I can't improve on the suggestions for the 1905 state census - you have to find the enumeration district.
But for the federal censuses, if you are an ancestry.com user, navigating to the census listing for a specific street is easy, and you can even navigate to a specific address in the 1900, 1920, and 1940 censuses (and 1930, with a little luck). No need for Steve Morse (much as I love him), two-step, finding the enumeration district, browsing through lots of pages, etc.
To navigate to a specific street, just enter the street name in the keyword field of the All Collections search form or the Census & Voter List search form, e.g., "halsey street". Make it exact. The quotes are not required, but they help. If you omit them, or omit street, the search will also return records of people named Halsey. You need to know how the street was indexed and may have to try several variations to hit the right one, e.g., "West 3rd street", "W. 3rd street", "West Third street", "W. 3 St." etc.
To go to a specific house number, you need to start over and select a census first. To do this, from the home page, first select "Census and Voter Lists" from the Search drop-down. Then, in the right side bar in the Narrow by Category box, click on US Federal Census Collection. Then scroll down below the search form to find the list of US censuses. Pick the one you want.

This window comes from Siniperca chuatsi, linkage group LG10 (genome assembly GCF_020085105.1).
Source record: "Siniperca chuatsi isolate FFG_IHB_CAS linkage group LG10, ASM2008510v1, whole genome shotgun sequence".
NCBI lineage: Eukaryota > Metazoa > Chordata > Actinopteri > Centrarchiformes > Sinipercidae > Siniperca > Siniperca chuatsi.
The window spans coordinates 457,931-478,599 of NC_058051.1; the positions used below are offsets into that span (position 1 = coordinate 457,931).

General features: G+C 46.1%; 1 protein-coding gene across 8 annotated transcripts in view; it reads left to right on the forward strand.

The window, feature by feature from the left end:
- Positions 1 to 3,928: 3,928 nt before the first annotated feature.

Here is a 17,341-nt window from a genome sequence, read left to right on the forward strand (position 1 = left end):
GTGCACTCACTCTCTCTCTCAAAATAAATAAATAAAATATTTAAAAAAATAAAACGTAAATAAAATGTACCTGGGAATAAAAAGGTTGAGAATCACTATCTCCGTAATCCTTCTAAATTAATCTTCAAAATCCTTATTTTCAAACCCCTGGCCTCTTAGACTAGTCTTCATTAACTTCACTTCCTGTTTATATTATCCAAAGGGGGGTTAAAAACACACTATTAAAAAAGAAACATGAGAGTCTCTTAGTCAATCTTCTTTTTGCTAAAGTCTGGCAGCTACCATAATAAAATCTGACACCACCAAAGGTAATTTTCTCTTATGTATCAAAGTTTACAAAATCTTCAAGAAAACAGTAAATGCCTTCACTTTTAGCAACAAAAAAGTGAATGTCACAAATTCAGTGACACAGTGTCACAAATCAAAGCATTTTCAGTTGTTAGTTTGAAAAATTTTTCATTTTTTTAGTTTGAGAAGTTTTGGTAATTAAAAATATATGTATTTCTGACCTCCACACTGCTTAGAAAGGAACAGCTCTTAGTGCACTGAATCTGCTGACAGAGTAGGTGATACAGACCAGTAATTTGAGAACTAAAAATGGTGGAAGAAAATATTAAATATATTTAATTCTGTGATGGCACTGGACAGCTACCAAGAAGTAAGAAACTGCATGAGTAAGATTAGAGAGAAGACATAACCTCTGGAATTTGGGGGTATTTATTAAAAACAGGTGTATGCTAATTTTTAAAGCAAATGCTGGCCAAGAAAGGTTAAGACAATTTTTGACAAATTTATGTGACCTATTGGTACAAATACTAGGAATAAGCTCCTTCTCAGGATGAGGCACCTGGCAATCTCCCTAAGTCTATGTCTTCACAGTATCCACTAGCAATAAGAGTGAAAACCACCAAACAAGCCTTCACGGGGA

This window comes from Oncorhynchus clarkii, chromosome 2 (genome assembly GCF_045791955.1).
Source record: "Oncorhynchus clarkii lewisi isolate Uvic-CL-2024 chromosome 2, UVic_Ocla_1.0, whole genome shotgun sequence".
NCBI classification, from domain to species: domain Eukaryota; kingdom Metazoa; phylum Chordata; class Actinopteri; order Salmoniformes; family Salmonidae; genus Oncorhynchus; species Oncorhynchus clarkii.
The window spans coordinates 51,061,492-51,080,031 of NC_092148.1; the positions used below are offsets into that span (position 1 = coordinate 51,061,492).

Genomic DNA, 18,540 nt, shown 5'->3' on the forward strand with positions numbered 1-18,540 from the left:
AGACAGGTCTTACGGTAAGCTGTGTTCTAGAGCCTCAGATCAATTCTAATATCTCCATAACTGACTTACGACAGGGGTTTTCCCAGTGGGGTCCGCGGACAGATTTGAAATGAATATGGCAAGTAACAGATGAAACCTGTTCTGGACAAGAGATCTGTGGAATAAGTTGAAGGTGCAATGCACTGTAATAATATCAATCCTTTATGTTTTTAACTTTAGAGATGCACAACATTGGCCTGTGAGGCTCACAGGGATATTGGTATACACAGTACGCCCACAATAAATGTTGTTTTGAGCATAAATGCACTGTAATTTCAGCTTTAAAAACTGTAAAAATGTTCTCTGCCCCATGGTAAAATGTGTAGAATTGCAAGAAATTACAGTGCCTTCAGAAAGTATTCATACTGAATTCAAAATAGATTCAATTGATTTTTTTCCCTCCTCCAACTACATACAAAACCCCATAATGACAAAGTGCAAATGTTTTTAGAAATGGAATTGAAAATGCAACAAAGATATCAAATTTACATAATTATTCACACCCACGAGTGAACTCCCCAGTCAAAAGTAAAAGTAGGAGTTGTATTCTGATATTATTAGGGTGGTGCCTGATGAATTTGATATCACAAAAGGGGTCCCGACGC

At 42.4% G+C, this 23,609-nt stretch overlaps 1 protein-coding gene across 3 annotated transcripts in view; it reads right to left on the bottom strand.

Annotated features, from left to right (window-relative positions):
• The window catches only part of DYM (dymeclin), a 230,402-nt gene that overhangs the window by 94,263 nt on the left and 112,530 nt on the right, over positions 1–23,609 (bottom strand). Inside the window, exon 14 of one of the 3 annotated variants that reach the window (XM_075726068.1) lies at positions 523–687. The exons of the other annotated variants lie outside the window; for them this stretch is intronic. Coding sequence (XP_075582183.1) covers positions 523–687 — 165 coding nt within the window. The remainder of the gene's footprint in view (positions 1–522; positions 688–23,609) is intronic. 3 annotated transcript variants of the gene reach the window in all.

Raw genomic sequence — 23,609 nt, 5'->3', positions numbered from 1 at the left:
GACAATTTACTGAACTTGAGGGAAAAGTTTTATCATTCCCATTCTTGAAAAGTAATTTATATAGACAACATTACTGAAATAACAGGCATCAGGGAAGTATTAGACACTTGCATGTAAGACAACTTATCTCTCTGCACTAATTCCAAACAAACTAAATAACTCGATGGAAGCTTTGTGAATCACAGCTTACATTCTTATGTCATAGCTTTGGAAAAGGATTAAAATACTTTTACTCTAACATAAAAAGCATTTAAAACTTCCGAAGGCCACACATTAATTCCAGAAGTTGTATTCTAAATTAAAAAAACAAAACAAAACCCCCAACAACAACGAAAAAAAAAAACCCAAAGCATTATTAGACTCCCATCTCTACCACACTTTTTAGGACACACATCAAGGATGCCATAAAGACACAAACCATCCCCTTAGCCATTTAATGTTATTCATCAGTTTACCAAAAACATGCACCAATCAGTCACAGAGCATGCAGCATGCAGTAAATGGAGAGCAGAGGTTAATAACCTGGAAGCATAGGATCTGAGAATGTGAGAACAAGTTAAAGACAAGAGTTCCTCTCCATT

The reason for doing this is that each individual census has a custom search form, generally with many more options than the generic census search form. The 1900, 1920, and 1940 search forms include a field for the house number (you can continue to put the street name in the keyword field). Note that the indexing of house numbers in 1920 was rather indifferent. You will get many fewer hits than expected, but open one up and the other residents at the same address will be adjacent.
For 1930, where there is no house number field in the search form, you can try adding the house number to the keyword field. This works most effectively if the house number does not also occur as a year, an age, a family number, an enumeration district, an income, or any of the other numbers that appear on a census page. For example "14 avenue" 4600 as the keyword (Kings county, New York) pulls up the residents of 4600 14th avenue very nicely.
The 1910 census is the only one of the 20thC censuses for which the house numbers were not indexed at all, and thus there is no option to navigate directly to a house number.
I have no connection to Ancestry.com.
Pepper Pike, OH